Calcium intake and mortality from all causes, cancer, and cardiovascular disease: The Cancer Prevention Study II Nutrition Cohort

Baiyu Yang, Peter T. Campbell, Susan M. Gapstur, Eric J. Jacobs, Roberd M. Bostick, Veronika Fedirko, W. Dana Flanders, Marjorie L. McCullough

Research output: Contribution to journalArticlepeer-review

26 Scopus citations


Background: Calcium intake may be important for bone health, but its effects on other outcomes, including cardiovascular disease (CVD) and cancer, remain unclear. Recent reports of adverse cardiovascular effects of supplemental calcium have raised concerns. Objective: We investigated associations of supplemental, dietary, and total calcium intakes with all-cause, CVD-specific, and cancerspecific mortality in a large, prospective cohort. Design: A total of 132,823 participants in the Cancer Prevention Study II Nutrition Cohort, who were followed from baseline (1992 or 1993) through 2012 for mortality outcomes, were included in the analysis. Dietary and supplemental calcium information was first collected at baseline and updated in 1999 and 2003. Multivariable-adjusted Cox proportional hazards models with cumulative updating of exposures were used to calculate RRs and 95% CIs for associations between calcium intake and mortality. Results: During a mean follow-up of 17.5 y, 43,186 deaths occurred. For men, supplemental calcium intake was overall not associated with mortality outcomes (P-trend > 0.05 for all), but men who were taking ≥1000 mg supplemental calcium/d had a higher risk of all-cause mortality (RR: 1.17; 95% CI: 1.03, 1.33), which was primarily attributed to borderline statistically significant higher risk of CVD-specific mortality (RR: 1.22; 95% CI: 0.99, 1.51). For women, supplemental calcium was inversely associated with mortality from all causes [RR (95% CI): 0.90 (0.87, 0.94), 0.84 (0.80, 0.88), and 0.93 (0.87, 0.99) for intakes of 0.1 to ,500, 500 to <1000, and ≥1000 mg/d, respectively; P-trend < 0.01]. Total calcium intake was inversely associated with mortality in women (P-trend < 0.01) but not in men; dietary calcium was not associated with all-cause mortality in either sex. Conclusions: In this cohort, associations of calcium intake and mortality varied by sex. For women, total and supplemental calcium intakes are associated with lower mortality, whereas for men, supplemental calcium intake ≥1000 mg/d may be associated with higher all-cause and CVD-specific mortality.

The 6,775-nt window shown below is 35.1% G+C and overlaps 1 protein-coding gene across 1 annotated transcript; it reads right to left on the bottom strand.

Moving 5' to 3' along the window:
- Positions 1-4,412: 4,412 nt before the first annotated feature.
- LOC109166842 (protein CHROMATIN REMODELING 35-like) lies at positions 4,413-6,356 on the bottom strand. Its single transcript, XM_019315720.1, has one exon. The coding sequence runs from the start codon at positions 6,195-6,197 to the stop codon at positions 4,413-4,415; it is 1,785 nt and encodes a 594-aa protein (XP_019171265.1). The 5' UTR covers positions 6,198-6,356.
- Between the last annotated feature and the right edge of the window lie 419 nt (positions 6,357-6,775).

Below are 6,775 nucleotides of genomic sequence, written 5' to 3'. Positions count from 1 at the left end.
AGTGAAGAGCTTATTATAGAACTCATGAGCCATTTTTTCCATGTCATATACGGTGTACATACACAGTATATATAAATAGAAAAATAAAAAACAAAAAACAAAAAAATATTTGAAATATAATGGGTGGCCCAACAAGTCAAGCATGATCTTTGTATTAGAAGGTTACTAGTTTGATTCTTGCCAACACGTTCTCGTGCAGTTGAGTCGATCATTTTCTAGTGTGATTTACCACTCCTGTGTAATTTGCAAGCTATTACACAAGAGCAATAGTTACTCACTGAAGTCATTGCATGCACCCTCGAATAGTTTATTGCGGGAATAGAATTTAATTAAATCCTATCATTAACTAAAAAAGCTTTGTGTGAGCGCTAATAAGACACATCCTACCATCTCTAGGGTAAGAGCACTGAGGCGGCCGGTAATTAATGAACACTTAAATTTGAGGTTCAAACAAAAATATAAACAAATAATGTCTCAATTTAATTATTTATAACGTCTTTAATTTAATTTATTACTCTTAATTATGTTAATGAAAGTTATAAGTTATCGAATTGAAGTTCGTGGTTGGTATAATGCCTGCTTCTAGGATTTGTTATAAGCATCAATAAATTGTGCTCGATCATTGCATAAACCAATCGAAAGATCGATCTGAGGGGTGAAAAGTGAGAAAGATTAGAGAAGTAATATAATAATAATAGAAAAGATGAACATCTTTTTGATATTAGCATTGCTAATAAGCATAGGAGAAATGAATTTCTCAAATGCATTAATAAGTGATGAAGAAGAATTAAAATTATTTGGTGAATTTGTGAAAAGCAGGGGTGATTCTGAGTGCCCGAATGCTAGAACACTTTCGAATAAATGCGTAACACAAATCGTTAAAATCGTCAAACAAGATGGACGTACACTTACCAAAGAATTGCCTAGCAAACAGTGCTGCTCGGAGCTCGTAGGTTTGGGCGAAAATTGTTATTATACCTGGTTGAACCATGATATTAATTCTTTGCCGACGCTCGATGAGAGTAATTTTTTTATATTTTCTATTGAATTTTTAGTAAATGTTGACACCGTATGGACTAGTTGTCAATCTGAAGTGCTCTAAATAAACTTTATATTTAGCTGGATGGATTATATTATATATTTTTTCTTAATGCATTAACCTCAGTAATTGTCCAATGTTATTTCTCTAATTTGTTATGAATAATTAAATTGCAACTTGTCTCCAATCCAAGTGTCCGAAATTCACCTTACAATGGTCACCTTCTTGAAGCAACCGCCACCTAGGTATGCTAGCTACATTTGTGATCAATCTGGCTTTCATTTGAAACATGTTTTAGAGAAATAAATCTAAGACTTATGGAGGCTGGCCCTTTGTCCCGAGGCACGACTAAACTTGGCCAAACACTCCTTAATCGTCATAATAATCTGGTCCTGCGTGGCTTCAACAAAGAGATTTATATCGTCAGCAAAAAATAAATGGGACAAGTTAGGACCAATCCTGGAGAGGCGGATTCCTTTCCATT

Original languageEnglish (US)
Pages (from-to)886-894
Number of pages9
JournalAmerican Journal of Clinical Nutrition
Issue number3
StatePublished - Mar 1 2016
Externally publishedYes


  • All-cause mortality
  • Calcium intake
  • Cardiovascular disease mortality
  • Cohort study
  • Dietary supplements

ASJC Scopus subject areas

  • Medicine (miscellaneous)
  • Nutrition and Dietetics


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